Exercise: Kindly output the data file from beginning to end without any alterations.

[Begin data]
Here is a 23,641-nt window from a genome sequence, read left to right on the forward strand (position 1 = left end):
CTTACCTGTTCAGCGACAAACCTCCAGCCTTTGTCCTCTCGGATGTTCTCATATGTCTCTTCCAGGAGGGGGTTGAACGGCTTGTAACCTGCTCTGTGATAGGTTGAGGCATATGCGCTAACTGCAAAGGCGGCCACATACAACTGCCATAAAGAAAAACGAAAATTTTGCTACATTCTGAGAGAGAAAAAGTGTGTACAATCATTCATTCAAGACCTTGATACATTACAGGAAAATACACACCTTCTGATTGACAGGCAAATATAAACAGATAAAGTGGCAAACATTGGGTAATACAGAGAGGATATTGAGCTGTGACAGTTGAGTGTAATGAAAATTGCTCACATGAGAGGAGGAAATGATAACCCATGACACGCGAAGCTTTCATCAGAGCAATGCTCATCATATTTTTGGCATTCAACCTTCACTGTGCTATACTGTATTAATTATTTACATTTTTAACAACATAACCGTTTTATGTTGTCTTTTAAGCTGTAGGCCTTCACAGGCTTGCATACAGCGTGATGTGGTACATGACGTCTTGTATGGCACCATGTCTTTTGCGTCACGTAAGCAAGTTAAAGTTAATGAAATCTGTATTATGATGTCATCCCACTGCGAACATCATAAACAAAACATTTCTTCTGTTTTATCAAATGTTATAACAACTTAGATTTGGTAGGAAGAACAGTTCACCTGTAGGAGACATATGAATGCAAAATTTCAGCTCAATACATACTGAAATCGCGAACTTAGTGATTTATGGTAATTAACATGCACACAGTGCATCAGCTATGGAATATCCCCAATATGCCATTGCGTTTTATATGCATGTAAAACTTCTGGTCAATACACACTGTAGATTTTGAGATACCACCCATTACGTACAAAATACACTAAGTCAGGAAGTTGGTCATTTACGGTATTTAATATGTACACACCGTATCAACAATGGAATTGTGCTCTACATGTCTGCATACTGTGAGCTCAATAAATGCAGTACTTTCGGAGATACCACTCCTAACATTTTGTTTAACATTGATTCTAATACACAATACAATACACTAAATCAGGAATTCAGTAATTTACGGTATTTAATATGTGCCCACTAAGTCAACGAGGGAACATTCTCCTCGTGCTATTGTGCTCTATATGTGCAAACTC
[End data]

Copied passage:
Here is a 23,641-nt window from a genome sequence, read left to right on the forward strand (position 1 = left end):
CTTACCTGTTCAGCGACAAACCTCCAGCCTTTGTCCTCTCGGATGTTCTCATATGTCTCTTCCAGGAGGGGGTTGAACGGCTTGTAACCTGCTCTGTGATAGGTTGAGGCATATGCGCTAACTGCAAAGGCGGCCACATACAACTGCCATAAAGAAAAACGAAAATTTTGCTACATTCTGAGAGAGAAAAAGTGTGTACAATCATTCATTCAAGACCTTGATACATTACAGGAAAATACACACCTTCTGATTGACAGGCAAATATAAACAGATAAAGTGGCAAACATTGGGTAATACAGAGAGGATATTGAGCTGTGACAGTTGAGTGTAATGAAAATTGCTCACATGAGAGGAGGAAATGATAACCCATGACACGCGAAGCTTTCATCAGAGCAATGCTCATCATATTTTTGGCATTCAACCTTCACTGTGCTATACTGTATTAATTATTTACATTTTTAACAACATAACCGTTTTATGTTGTCTTTTAAGCTGTAGGCCTTCACAGGCTTGCATACAGCGTGATGTGGTACATGACGTCTTGTATGGCACCATGTCTTTTGCGTCACGTAAGCAAGTTAAAGTTAATGAAATCTGTATTATGATGTCATCCCACTGCGAACATCATAAACAAAACATTTCTTCTGTTTTATCAAATGTTATAACAACTTAGATTTGGTAGGAAGAACAGTTCACCTGTAGGAGACATATGAATGCAAAATTTCAGCTCAATACATACTGAAATCGCGAACTTAGTGATTTATGGTAATTAACATGCACACAGTGCATCAGCTATGGAATATCCCCAATATGCCATTGCGTTTTATATGCATGTAAAACTTCTGGTCAATACACACTGTAGATTTTGAGATACCACCCATTACGTACAAAATACACTAAGTCAGGAAGTTGGTCATTTACGGTATTTAATATGTACACACCGTATCAACAATGGAATTGTGCTCTACATGTCTGCATACTGTGAGCTCAATAAATGCAGTACTTTCGGAGATACCACTCCTAACATTTTGTTTAACATTGATTCTAATACACAATACAATACACTAAATCAGGAATTCAGTAATTTACGGTATTTAATATGTGCCCACTAAGTCAACGAGGGAACATTCTCCTCGTGCTATTGTGCTCTATATGTGCAAACTC